With mental health issues making their way into the mainstream, the Government announced a number of Budget initiatives to ease pressure on the system. It’s also put mental health at the heart of its social investment approach – but have they gone far enough?

Mental health is in the spotlight like never before.

With a steady stream of reports calling attention to the pressures on the mental health sector, and increasing numbers of Kiwis willing to share their stories, the public understanding of, and concern about, the issue is steadily growing.

That in part explains why the Government sought to single out its mental health funding as part of the Budget, touting a $224 million increase over four years.

But does it go far enough?

Among the spending is a $100m fund for mental health as part of the social investment programme, intended to target spending more accurately at those who need it using datasets.

The Government says the fund will “target innovative new proposals to tackle mental health issues” – exactly what those may be is unclear.

Social Investment Minister Amy Adams said the $100m fund was a complement to the Government’s wider mental health spending, and would focus on how mental health affected other areas like housing, justice, education, and social welfare.

“Obviously the significant majority of mental health spending is through the traditional health approach … this is allowing the wider social system to say, what are the mental health initiatives that they think would significantly help drive down their pressures.”

Adams said one of the first orders of business of her new social investment agency, announced last month, was to work with the health system and social sector agencies on a new mental health strategy, which was “quite well advanced”.

“There’s some really interesting early thinking and we’ll have more to say when we put that strategy out soon.”

There’s also $4.1m for the Ministry of Social Development to trial integrated employment and mental health services, $11.6m for the Department of Corrections to improve its management of prisoners at risk of self-harm, and $8m for a fund to reduce suicide and self-harm among young Māori.

Health Minister Jonathan Coleman has touted an extra $100m for DHBs to support local mental health services, although that figure is included within their overall budget increase rather than in addition to it.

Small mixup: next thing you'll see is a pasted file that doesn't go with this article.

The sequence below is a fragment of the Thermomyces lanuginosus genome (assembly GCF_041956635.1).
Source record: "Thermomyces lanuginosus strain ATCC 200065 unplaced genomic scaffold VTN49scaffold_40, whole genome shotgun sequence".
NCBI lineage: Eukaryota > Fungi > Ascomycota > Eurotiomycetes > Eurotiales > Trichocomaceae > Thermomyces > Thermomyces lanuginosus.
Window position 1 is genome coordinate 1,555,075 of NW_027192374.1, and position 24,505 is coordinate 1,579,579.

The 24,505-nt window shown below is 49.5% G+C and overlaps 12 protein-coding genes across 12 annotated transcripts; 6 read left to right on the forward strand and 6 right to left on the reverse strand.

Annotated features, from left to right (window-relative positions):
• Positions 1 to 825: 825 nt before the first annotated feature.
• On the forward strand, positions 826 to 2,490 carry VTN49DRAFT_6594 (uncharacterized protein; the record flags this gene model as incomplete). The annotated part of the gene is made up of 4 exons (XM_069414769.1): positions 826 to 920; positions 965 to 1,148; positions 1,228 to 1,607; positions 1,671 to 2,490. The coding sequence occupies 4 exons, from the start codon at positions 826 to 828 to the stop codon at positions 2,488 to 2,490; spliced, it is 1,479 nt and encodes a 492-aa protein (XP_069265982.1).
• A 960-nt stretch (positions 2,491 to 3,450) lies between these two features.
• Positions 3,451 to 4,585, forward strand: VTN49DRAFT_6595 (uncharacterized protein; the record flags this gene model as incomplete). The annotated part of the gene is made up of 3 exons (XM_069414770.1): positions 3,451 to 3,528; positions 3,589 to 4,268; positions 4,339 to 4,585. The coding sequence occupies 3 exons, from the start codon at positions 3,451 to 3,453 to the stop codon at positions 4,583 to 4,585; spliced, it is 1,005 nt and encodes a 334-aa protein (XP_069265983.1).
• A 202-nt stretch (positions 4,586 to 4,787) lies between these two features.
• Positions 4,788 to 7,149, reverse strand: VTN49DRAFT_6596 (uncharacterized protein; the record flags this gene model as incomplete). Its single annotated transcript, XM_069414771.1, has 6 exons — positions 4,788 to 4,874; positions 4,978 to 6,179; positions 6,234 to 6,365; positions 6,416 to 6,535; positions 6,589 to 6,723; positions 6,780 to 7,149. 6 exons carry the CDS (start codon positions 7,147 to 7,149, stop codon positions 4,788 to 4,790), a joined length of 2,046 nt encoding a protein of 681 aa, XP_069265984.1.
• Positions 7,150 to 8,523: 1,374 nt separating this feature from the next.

Mixed response

The Government is clearly hoping it can inoculate the issue before it negatively sways voters’ opinions during the election campaign.

However, it has received mixed marks from mental health advocates.

Mental Health Foundation spokeswoman Sophia Graham said the Budget was “a really positive step in the right direction”, given previous shortcomings.

“The system has been stretched and fairly neglected for many years, so we’re glad to see investment into the mental health system.”

Graham said it was crucial that the Government learns from previous initiatives so it did not invest in “the same things” that were unlikely to lead to change.

Kyle MacDonald, a psychotherapist and spokesman for the People’s Mental Health Review, said the mental health spending in the Budget was only a small percentage of what was required, with mental health funding increasing only 28 percent since 2008 despite a 60 percent increase in demand.

“What was announced today comes nowhere near addressing the ongoing shortfall in funding for our core public mental health system.”

Labour leader Andrew Little dismissed the social investment fund as “a fudge”, and said overall mental health funding fell well short of what was needed.

“I’m the first to acknowledge we’ve got to do more, that’s why actually doing a stocktake in the very early stages is important just to see the magnitude of the gaps, the size of the problem so we can do something meaningful about it over time.”

With Coleman confirming Cabinet will soon consider a new mental health and addiction strategy, it’s clear the Government intends to develop some meaningful plans of its own.

Sam Sachdeva is Newsroom's national affairs editor, covering foreign affairs and trade, housing, and other issues of national significance.

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